I’ve found when you bring up hard numbers, the support for programs that offer few advantages and bring new problems often disappear. But right now I’m seeing the gun lobby getting both Democrats and Republicans to pay for the NRA “solution” for school security, which is more guns in schools.

The slaughter lobby knows that if  someone else pays for a program, it’s easier to implement.  The also know that if people don’t have to pay for a program they aren’t as demanding about its effectiveness.

But what about the consequences? Sundermeier, notes that the nature of schools would have to change. And that there is a huge amount of culture change that would happen.

Metal detectors are part of the “hardening” of schools program. I think that people should look at the consequences of these changes.

Photo by Kevin Mazur

Here’s Alex King, a senior at North Lawndale College Prep High School in Chicago. In a Teen Vogue op-ed he explained why “hardening” schools isn’t the answer to gun violence.

Trust me, where I’m from schools are already harder than you could imagine. We get up extra early every day to allow time to wait in line for the metal detectors. We’re disproportionately affected by zero-tolerance policies that funnel us into the school-to-prison pipeline. We already see armed police officers walking the halls and if you don’t understand why that alone can cause us stress, then you haven’t learned about the treatment of Laquan McDonald or Tamir Rice or Sandra Bland or Stephon Clark. You should.

As a proposed solution to mass shootings in schools, elected leaders want us to walk into classrooms where teachers carry loaded weapons? I challenge you to sit and learn about the history of civil rights with a clear mind while there are guns in your classroom. I challenge you to focus on studying statistics when you spend half your time trying not to become one.

I’ve been listening to legislators in other states talk about various programs for school safety. (Lawmakers Determined to Get More Guns In Schools) I’ve watched them talk about other state’s  experiences with programs, such as arming teachers, without knowing the details of the costs or consequences.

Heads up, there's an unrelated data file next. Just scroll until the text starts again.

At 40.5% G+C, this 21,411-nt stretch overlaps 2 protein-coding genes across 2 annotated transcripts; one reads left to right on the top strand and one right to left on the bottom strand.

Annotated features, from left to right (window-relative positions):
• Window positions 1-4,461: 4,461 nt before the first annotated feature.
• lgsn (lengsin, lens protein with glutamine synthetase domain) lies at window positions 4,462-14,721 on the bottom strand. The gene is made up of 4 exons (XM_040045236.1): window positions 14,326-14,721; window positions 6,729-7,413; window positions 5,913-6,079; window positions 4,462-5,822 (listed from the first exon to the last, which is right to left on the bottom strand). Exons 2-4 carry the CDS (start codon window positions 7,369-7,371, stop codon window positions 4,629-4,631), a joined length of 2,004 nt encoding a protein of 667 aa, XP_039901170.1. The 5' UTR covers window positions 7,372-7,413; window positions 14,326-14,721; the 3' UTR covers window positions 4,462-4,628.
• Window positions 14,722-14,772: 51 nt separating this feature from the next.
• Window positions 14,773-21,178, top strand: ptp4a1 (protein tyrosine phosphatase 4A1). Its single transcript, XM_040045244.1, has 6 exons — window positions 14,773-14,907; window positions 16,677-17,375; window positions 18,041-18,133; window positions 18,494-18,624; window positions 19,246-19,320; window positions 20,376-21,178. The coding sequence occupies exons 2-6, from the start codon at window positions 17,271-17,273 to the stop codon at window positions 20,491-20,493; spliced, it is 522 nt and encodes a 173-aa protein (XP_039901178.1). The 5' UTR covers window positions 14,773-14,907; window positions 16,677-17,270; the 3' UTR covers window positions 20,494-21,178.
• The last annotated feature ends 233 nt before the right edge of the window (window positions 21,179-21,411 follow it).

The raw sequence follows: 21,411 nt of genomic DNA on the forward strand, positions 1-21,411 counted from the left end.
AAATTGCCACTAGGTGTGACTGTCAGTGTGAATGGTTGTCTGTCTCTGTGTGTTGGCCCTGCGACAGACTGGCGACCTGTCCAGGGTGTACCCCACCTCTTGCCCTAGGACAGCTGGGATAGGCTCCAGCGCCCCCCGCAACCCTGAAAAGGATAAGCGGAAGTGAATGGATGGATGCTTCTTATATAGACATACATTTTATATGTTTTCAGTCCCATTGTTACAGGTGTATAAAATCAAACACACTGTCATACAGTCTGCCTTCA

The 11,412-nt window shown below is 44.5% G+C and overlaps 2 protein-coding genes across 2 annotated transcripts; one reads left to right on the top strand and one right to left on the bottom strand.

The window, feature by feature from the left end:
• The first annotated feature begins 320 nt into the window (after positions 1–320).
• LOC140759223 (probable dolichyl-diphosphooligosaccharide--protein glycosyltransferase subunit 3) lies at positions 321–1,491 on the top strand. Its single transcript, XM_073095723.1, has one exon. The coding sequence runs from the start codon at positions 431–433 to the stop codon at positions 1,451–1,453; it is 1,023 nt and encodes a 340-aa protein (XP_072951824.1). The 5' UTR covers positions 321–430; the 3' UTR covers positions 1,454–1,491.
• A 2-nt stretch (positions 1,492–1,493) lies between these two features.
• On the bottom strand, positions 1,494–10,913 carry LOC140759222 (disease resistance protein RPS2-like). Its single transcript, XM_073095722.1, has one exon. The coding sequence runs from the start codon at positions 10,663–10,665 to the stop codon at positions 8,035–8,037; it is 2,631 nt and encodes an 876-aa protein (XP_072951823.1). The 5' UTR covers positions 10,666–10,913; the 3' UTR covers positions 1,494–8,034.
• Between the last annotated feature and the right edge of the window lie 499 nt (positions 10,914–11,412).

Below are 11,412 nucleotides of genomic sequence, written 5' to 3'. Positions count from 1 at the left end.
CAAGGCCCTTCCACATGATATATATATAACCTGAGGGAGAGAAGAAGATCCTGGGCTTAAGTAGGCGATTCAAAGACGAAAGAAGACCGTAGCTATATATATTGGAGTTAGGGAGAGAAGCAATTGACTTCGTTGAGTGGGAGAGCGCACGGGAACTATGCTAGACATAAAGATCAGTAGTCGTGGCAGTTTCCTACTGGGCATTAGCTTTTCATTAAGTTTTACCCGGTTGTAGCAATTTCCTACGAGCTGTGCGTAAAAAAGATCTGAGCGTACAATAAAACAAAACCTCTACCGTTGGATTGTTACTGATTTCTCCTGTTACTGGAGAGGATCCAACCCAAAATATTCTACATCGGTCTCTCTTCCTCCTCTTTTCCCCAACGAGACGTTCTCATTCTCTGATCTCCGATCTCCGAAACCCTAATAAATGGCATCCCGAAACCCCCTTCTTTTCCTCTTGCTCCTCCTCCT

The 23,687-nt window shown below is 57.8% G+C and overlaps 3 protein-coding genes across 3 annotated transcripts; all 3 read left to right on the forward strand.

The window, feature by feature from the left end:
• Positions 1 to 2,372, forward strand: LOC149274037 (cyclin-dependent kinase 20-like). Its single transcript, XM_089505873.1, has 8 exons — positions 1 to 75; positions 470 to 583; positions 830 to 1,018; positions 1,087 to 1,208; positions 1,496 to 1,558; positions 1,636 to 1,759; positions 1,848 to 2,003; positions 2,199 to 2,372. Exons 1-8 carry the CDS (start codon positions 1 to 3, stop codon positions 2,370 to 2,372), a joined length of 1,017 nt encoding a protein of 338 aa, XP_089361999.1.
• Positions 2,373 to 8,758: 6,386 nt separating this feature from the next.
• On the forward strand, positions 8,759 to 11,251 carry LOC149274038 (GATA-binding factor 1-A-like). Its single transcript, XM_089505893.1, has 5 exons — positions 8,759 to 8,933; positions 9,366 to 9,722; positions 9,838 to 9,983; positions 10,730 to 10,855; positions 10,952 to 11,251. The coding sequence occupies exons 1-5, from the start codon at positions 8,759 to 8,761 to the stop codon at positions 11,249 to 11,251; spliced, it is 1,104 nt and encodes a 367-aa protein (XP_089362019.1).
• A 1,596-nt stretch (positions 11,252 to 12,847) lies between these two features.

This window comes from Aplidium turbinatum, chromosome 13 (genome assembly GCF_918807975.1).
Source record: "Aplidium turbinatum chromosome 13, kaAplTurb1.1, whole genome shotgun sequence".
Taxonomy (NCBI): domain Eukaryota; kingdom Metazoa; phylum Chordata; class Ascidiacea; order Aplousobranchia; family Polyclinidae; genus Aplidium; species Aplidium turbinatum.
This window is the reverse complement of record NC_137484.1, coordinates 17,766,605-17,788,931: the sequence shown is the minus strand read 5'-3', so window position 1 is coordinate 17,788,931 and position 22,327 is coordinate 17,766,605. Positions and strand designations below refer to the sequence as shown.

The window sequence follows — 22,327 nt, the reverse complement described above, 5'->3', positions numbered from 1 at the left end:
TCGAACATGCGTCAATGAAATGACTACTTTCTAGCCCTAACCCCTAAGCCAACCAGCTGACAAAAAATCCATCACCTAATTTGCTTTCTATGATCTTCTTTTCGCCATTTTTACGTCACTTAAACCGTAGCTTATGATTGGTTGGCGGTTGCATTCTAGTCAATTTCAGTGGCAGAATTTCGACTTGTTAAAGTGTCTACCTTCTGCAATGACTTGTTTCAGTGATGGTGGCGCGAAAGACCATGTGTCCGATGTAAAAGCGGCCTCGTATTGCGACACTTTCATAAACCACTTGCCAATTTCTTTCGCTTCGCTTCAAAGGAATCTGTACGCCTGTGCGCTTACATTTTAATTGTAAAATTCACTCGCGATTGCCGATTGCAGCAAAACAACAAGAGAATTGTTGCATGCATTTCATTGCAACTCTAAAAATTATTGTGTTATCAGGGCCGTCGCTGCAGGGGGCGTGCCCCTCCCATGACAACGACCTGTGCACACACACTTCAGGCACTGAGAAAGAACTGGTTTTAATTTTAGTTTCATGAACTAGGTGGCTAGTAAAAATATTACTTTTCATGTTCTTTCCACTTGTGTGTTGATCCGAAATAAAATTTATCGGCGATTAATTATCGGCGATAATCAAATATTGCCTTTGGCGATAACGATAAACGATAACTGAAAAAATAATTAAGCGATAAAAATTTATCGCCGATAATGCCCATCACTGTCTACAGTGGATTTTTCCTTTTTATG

I’ve watched them push for armed police in schools (SROs) without looking at the true costs and  history of failures. They focus on preparing for an event that may never happen and put into place systems that bring new risks to schools, like armed teachers.

Did you know that there were never any consequences for selling a system to the American public that didn’t work?  In 2010 Ron Paul said this on the House floor, as shown in this video. “I mean, here’s the guy who was the head of the TSA, selling the equipment. And the equipment’s questionable. We don’t even know if it works, and it may well be dangerous to our health.”

Imagine someone pushing a solution that didn’t work, was expensive, changed the entire experience for the participants and introduced a new danger to people. A danger that didn’t exist before it was introduced to the environment.

Sundermeier points out that putting in metal detectors is, “a community decision.” But what happens when the community is basing their decisions on fear and bad information that is pushed by people with faulty solutions?

Fortunately some friends of mine in Lincoln put together a fair, evidence-based policy that places the burden of gun violence not on vulnerable children but on the adults who enable and profit from it.  It might be useful for other people who support of nonviolent, non militarized school safety. (Link to document)

Humans can’t do mind melds like I can. But I suggest you try to see the world through the eyes of someone like Alex King, who understands why “hardening” schools won’t stop violence and school shootings.